```
import pandas as pd
import numpy as np
from plotnine import ggplot, aes, geom_path, theme, theme_void, lims
from plotnine.animation import PlotnineAnimation
# for animation in the notebook
from matplotlib import rc
"animation", html="html5") rc(
```

# Spiral Animation ###

In [1]:

*How to create Animations*

The `PlotnineAnimation`

methods takes a sequence of plots and animates them. The best way to create the sequence is to use a function that generates plots.

**NOTE**: When creating the plots make sure *all the plots* have scales with the same limits for each aesthetic, including the `x`

and `y`

aesthetics.

In [2]:

```
# Parameters used to control the spiral
= 100
n = 1.3
tightness = 1
kmin = 25
kmax = 25
num_frames = np.linspace(-np.pi, np.pi, n)
theta
def plot(k):
# For every plot we change the theta
= theta * k
_theta
# Polar Equation of each spiral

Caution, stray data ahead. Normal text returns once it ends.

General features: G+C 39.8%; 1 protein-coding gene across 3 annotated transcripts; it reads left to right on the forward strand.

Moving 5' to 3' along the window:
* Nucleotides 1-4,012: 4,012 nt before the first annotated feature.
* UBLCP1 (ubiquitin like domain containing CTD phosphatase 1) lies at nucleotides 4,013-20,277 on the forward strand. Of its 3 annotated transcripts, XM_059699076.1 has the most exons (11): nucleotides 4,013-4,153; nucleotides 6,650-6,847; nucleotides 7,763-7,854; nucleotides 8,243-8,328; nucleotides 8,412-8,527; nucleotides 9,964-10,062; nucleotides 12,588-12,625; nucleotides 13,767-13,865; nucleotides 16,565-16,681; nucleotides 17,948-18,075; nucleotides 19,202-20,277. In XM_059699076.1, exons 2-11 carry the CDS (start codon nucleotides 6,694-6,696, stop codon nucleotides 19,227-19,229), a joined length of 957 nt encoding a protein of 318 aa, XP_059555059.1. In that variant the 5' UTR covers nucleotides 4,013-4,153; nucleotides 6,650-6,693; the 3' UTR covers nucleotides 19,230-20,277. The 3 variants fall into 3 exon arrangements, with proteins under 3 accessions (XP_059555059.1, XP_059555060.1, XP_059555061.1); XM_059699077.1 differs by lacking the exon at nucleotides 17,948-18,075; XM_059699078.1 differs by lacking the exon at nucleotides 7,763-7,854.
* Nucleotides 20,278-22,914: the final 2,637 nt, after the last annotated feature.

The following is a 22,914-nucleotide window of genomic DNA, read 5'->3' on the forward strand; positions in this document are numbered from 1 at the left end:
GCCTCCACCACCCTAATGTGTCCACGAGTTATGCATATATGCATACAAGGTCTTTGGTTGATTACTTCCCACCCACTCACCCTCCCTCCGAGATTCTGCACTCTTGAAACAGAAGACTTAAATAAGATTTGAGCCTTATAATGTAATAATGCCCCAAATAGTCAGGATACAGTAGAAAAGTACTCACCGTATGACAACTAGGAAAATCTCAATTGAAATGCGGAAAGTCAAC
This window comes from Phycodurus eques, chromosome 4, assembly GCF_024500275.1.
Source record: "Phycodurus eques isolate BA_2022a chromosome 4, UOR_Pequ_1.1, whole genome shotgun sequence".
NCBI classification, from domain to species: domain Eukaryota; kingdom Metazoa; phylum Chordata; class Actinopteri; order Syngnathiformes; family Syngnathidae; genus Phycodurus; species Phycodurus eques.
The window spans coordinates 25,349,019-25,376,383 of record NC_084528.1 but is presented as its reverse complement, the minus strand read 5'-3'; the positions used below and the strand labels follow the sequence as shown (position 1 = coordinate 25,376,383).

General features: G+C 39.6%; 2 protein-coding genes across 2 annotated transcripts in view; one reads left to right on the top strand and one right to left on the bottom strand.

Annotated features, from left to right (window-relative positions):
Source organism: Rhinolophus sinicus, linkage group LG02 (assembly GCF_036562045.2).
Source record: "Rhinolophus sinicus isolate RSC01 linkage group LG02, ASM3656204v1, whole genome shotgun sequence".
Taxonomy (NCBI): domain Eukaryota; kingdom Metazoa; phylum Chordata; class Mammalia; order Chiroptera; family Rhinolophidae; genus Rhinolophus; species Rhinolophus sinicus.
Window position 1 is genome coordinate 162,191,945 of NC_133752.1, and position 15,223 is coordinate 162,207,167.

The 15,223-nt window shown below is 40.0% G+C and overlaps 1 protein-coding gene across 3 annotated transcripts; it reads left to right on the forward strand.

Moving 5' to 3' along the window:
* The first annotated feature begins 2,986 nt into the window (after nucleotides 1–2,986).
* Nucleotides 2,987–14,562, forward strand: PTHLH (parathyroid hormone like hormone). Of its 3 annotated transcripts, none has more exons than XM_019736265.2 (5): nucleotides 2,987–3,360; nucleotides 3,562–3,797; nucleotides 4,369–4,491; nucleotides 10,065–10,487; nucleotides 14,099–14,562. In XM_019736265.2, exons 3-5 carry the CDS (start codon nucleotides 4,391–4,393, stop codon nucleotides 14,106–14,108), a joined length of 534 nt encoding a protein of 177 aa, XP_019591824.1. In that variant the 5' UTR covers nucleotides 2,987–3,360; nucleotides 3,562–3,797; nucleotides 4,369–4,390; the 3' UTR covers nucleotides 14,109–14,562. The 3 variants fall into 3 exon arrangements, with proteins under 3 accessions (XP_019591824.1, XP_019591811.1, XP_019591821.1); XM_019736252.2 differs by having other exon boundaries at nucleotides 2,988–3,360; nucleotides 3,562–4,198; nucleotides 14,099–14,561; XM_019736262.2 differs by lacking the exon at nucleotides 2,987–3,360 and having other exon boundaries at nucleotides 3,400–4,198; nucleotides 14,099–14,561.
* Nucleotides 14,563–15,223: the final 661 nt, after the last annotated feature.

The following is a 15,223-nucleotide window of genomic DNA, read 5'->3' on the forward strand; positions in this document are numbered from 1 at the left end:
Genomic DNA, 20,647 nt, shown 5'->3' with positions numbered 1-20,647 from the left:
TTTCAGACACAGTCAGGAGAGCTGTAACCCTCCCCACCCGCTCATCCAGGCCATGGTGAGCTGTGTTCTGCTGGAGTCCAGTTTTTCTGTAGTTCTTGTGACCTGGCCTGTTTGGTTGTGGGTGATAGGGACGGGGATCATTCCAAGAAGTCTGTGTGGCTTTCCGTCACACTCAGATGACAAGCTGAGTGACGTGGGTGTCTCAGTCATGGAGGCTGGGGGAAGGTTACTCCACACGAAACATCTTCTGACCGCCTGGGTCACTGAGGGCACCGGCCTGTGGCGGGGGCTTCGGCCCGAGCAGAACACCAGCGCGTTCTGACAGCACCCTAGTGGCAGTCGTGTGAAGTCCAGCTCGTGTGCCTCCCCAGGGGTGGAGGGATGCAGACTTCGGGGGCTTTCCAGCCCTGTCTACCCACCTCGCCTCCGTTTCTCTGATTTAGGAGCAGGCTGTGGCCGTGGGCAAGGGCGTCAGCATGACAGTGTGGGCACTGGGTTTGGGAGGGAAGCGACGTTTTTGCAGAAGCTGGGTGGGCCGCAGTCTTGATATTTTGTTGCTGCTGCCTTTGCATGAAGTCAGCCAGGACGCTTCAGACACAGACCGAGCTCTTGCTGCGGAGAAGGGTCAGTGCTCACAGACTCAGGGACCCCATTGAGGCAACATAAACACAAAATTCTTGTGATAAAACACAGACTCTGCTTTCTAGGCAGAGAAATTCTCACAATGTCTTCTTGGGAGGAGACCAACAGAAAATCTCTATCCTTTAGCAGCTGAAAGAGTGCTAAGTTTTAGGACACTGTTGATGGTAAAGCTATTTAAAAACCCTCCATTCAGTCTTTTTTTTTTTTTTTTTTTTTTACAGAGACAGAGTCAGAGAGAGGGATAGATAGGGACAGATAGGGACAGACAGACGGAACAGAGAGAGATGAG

= tightness * _theta
r
= pd.DataFrame({
df "theta": _theta,
"r": r,
"x": r * np.sin(_theta),
"y": r * np.cos(_theta)
})
= (
p
ggplot(df)+ geom_path(aes("x", "y", color="theta"), size=1)
+ lims(
# All the plots have scales with the same limits
=(-130, 130),
x=(-130, 130),
y=(-kmax * np.pi, kmax * np.pi),
color
)+ theme_void()
+ theme(
=1,
aspect_ratio# Make room on the right for the legend
={"right": 0.85},
subplots_adjust
)
)return p
# It is better to use a generator instead of a list
= (plot(k) for k in np.linspace(kmin, kmax, num_frames))
plots = PlotnineAnimation(plots, interval=100, repeat_delay=500)
ani # ani.save('/tmp/animation.mp4')
ani
```

The final image of the spiral

In [3]:

```
# Gallery Plot
plot(kmax)
```